ROGER THIS IS THE FIRST PART OF A TWO-FILE YEAR; SL13B follows straight on from the end of this file
Last updated: May 2008
Invented: stainless steel. Founded: Ulster Volunteer Force. Emily Davison threw herself under the King’s horse during the Derby, and died of her injuries. First: black man to be elected mayor (see November below); performance of Stravinsky’s Rite of Spring (ending in a riot); unemployment benefit; maternity benefit; Chelsea Flower Show; showing of modern European art in New York (the Amory Show). Senghenydd Colliery Disaster: 439 killed.
During 1913 work continued on the two big building projects Allen and Norris had in hand. The London Borough of Fulham passed the following applications to build, during the year:
72-80, and number 89 Rannoch Road
1 Bowfell Road
67-70 Rannoch Road
182-190 Fulham Palace Road
2 Nella Road
174-182 Fulham Palace Road
Work on the estate at Southfields in Wandsworth was in its final stages. During the year the London Borough of Wandsworth passed one last application to build made by Allen and Norris:
2-24 Hambledon Road.
At the beginning of January Woolwich Arsenal endured two defeats awful even by this season’s standards: 4-1 away at Sunderland on Wed 1 January 1913 and away 5-1 at Bolton Wanderers on Sat 4 January 1913. Fulham FC also lost both their New Year fixtures, not by so many goals but to lowly opposition.
During the evening of Sun 5 January 1913 Henry Norris and family arrived back in London after their holiday in Switzerland.
Once back from Switzerland Henry Norris resumed his regular schedule of meetings, based on the London Borough of Fulham - every other Wednesday evening - and the Metropolitan Water Board - every other Friday afternoon.
Between Fri 3 and Fri 10 January 1913 the long-running dispute between the London Borough of Fulham and residents of Crabtree Lane, about who should pay to have the roadway made up to local authority standards, reached court. The residents lost the case and had costs awarded against them. Work on Crabtree Lane could now go ahead after months of delay.
On Fri 10 January 1913 Henry Norris, in his column in West London and Fulham Times, said he was having to endure a lot of jokes about Woolwich Arsenal and Fulham FC completing the double this season - both being relegated. At Fulham even the Reserve team was doing really badly: so far, in the South Eastern League, they’d scored 26 to 42 conceded.
On Sat 11 January 1913 it was the FA Cup first round (equivalent to the modern-day third round). Athletic News reported “another indignity” for Woolwich Arsenal, unable to beat their minnow neighbours Croydon Common (the match ended 0-0), a game played in “pitiless downpour” - a description of the weather conditions but which might equally well have applied to the emotional state of those concerned with the club. Fulham got knocked out at home by Hull City; concentrating on the league for them, then. It’s not clear whether Henry Norris went to either match. I think he was at the Manor Ground on Wed 15 January 1913 for Woolwich Arsenal’s first home win of season 1912/13. They beat Croydon Common in their FA Cup replay, 2-1, earning a home tie against Liverpool; but had to play with 10 men (no substitutes allowed at this period) as yet another player had to go off injured. On the Sat, 18 January 1913 it was back to normal, though: Woolwich Arsenal 1 Sheffield United 3 in the Football League Division One. Fulham lost again as well, they’d only won once since November; after the game they were in the lowest position in Football League Division Two the club had ever occupied.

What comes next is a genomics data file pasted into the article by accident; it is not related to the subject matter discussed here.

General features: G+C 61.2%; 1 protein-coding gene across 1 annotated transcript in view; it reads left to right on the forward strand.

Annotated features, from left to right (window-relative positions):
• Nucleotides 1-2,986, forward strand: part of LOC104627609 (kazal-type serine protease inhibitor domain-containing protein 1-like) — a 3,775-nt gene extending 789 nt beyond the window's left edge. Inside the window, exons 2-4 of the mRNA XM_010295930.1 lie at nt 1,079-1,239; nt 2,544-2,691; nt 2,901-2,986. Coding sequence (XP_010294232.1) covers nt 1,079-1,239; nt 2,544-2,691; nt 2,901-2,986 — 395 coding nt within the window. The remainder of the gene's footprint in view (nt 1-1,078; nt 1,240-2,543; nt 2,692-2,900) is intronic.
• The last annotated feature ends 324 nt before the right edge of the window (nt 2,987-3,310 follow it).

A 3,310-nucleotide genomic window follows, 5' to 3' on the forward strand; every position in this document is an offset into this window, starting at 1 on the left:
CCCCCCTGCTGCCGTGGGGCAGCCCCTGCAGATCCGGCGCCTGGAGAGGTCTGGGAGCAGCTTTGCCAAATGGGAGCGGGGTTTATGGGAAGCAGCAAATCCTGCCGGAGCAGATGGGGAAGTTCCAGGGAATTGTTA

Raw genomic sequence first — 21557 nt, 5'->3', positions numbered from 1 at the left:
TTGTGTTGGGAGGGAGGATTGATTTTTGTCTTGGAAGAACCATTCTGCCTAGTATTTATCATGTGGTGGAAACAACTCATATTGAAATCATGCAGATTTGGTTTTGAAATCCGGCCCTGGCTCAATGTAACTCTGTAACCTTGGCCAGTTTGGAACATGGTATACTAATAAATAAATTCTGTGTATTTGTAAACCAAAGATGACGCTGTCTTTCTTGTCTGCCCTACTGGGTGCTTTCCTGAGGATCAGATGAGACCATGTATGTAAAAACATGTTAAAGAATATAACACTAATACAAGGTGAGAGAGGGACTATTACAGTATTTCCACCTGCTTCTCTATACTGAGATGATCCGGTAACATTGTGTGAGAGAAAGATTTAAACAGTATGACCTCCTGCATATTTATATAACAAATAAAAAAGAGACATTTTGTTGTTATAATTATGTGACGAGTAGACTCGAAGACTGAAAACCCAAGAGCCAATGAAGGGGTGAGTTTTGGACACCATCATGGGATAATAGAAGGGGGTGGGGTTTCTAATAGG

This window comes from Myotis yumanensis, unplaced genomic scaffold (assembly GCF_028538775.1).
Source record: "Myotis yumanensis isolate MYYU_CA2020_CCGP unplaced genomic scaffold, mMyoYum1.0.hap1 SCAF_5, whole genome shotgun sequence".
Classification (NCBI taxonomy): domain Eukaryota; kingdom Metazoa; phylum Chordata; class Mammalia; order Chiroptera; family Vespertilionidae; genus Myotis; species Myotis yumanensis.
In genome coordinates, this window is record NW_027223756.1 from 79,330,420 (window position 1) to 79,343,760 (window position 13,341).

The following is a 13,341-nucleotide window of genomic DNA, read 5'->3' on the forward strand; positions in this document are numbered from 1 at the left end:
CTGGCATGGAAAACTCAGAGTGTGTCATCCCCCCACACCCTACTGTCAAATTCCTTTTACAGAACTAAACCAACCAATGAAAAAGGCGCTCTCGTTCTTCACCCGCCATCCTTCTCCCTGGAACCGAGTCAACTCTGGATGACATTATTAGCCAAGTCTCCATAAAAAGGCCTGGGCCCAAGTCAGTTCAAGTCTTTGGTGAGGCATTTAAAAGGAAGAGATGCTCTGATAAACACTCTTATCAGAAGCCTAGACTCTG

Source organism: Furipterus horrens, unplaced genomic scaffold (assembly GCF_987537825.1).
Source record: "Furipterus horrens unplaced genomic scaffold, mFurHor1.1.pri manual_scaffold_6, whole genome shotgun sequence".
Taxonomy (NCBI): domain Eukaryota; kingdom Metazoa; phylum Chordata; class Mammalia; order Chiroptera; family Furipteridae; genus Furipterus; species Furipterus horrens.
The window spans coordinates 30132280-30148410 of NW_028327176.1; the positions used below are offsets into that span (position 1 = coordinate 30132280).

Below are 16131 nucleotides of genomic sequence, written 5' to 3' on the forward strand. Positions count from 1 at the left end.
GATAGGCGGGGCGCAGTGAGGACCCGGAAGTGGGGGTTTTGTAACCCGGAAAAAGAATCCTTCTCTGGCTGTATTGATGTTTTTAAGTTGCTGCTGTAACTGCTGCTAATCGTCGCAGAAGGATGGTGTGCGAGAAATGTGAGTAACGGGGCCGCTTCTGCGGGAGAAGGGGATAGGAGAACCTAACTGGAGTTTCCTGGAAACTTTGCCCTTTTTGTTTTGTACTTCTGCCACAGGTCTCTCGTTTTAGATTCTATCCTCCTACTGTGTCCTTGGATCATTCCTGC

In the evening of Wed 22 January 1913 Henry Norris went to a concert at Fulham Town Hall organised by Edith Norris and other volunteers in aid of Fulham Day Nursery.
There was a banquet at the Mansion House (official residence of the Lord Mayor of London) in the evening of Thur 23 January 1913. There were 200 guests; no full guest list appeared in the papers but as the majority of mayors of London boroughs did attend it, I presume Henry Norris was there.
On Fri 24 January 1913 a particularly despairing football preview in the Kentish Independent noted that the better form after Christmas which you could usually rely on Woolwich Arsenal to produce, hadn’t materialised this year. It also told readers that the club had increased prices for the FA Cup tie against Liverpool. It saw Woolwich Arsenal’s league position as “more and more hopeless”. In his column in West London and Fulham Times that day, Henry Norris went further - he actually mentioned the R word for the first time, seeing relegation as almost a certainty now.
On Sat 25 January 1913 it was Woolwich Arsenal 1 Newcastle United 3. Fulham won at home though; and the directors allowed a collection to be taken for the Taxi Drivers Strike Relief Fund, although they made a statement saying that allowing donations to be collected didn’t necessarily mean they were in sympathy with the strikers.
On the evening Tue 28 January 1913 Henry Norris did something rather unusual: he went to a function organised by the local Tory Party in Fulham. With Edith, sister Ada Norris, and local MP William Hayes Fisher, he attended the annual dinner of Sand’s End Conservative Association. Norris had been one of Sand’s End’s councillors for nearly seven years and this is the first time I’ve found him going to this event.
On the afternoon Sat 1 February 1913 Woolwich Arsenal were knocked out of the FA Cup by Liverpool, 1-4. A crowd of 8000 saw the match; I think it was the biggest so far in season 1912/13. For comparison purposes: Fulham 1 Barnsley 1 on Sat 8 February 1913 had a crowd of 16000, which football writer Oscar Drew, writing as Merula in West London and Fulham Times, said was better than of late.
On Mon 3 February 1913 the Football League management committee heard a complaint from Southern League club Millwall FC that Fulham FC had poached amateur player Taylor, registered with Millwall but playing for another club. Fulham FC filed a counter-claim accusing Millwall FC of an illegal approach to Taylor whom they claimed was now their player.
On Tue 4 February 1913 Bromley UDC passed a planning application made by Kinnaird Park Estate Company for 6 houses in Amesbury Road, Bickley.
On Fri 7 February 1913 the Kentish Independent reported that Woolwich Arsenal supporters were already arguing that it would be better to have a good second division team than a poor first division one.